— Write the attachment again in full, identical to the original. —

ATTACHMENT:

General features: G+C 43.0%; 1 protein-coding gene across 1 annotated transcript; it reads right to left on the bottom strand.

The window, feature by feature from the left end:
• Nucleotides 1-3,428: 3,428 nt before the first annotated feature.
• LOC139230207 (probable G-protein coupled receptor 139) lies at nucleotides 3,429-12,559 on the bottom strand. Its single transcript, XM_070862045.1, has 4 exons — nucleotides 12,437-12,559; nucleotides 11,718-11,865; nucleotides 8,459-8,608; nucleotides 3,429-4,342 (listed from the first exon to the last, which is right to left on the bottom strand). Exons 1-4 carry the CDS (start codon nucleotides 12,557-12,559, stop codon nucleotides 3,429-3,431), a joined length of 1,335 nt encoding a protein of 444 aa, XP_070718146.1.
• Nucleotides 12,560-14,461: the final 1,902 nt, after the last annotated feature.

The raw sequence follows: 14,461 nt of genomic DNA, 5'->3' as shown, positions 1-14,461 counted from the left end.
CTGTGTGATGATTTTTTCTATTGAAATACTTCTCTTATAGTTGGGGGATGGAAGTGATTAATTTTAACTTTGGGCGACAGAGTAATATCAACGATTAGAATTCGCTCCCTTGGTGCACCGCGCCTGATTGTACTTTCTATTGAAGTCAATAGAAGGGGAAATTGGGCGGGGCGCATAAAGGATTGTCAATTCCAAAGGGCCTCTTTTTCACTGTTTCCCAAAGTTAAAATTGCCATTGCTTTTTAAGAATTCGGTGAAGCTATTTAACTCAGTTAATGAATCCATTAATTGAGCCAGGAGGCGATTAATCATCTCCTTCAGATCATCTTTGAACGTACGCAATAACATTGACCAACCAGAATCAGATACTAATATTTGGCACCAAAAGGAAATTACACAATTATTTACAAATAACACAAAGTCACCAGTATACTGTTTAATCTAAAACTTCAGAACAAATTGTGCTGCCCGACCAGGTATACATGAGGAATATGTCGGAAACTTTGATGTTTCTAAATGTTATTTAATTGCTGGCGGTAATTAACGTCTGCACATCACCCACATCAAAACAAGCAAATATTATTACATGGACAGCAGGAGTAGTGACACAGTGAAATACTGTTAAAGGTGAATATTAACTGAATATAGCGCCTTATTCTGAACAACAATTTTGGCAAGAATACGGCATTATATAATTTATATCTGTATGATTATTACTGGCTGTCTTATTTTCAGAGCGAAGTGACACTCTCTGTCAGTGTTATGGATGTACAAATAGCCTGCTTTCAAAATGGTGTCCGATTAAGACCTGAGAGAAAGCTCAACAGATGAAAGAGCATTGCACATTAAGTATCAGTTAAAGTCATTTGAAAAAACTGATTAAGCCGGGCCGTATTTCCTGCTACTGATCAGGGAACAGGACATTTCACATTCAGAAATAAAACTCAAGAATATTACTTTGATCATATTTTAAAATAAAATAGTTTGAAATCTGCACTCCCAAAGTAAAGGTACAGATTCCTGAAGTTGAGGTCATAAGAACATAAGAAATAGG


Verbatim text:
General features: G+C 43.0%; 1 protein-coding gene across 1 annotated transcript; it reads right to left on the bottom strand.

The window, feature by feature from the left end:
• Nucleotides 1-3,428: 3,428 nt before the first annotated feature.
• LOC139230207 (probable G-protein coupled receptor 139) lies at nucleotides 3,429-12,559 on the bottom strand. Its single transcript, XM_070862045.1, has 4 exons — nucleotides 12,437-12,559; nucleotides 11,718-11,865; nucleotides 8,459-8,608; nucleotides 3,429-4,342 (listed from the first exon to the last, which is right to left on the bottom strand). Exons 1-4 carry the CDS (start codon nucleotides 12,557-12,559, stop codon nucleotides 3,429-3,431), a joined length of 1,335 nt encoding a protein of 444 aa, XP_070718146.1.
• Nucleotides 12,560-14,461: the final 1,902 nt, after the last annotated feature.

The raw sequence follows: 14,461 nt of genomic DNA, 5'->3' as shown, positions 1-14,461 counted from the left end.
CTGTGTGATGATTTTTTCTATTGAAATACTTCTCTTATAGTTGGGGGATGGAAGTGATTAATTTTAACTTTGGGCGACAGAGTAATATCAACGATTAGAATTCGCTCCCTTGGTGCACCGCGCCTGATTGTACTTTCTATTGAAGTCAATAGAAGGGGAAATTGGGCGGGGCGCATAAAGGATTGTCAATTCCAAAGGGCCTCTTTTTCACTGTTTCCCAAAGTTAAAATTGCCATTGCTTTTTAAGAATTCGGTGAAGCTATTTAACTCAGTTAATGAATCCATTAATTGAGCCAGGAGGCGATTAATCATCTCCTTCAGATCATCTTTGAACGTACGCAATAACATTGACCAACCAGAATCAGATACTAATATTTGGCACCAAAAGGAAATTACACAATTATTTACAAATAACACAAAGTCACCAGTATACTGTTTAATCTAAAACTTCAGAACAAATTGTGCTGCCCGACCAGGTATACATGAGGAATATGTCGGAAACTTTGATGTTTCTAAATGTTATTTAATTGCTGGCGGTAATTAACGTCTGCACATCACCCACATCAAAACAAGCAAATATTATTACATGGACAGCAGGAGTAGTGACACAGTGAAATACTGTTAAAGGTGAATATTAACTGAATATAGCGCCTTATTCTGAACAACAATTTTGGCAAGAATACGGCATTATATAATTTATATCTGTATGATTATTACTGGCTGTCTTATTTTCAGAGCGAAGTGACACTCTCTGTCAGTGTTATGGATGTACAAATAGCCTGCTTTCAAAATGGTGTCCGATTAAGACCTGAGAGAAAGCTCAACAGATGAAAGAGCATTGCACATTAAGTATCAGTTAAAGTCATTTGAAAAAACTGATTAAGCCGGGCCGTATTTCCTGCTACTGATCAGGGAACAGGACATTTCACATTCAGAAATAAAACTCAAGAATATTACTTTGATCATATTTTAAAATAAAATAGTTTGAAATCTGCACTCCCAAAGTAAAGGTACAGATTCCTGAAGTTGAGGTCATAAGAACATAAGAAATAGG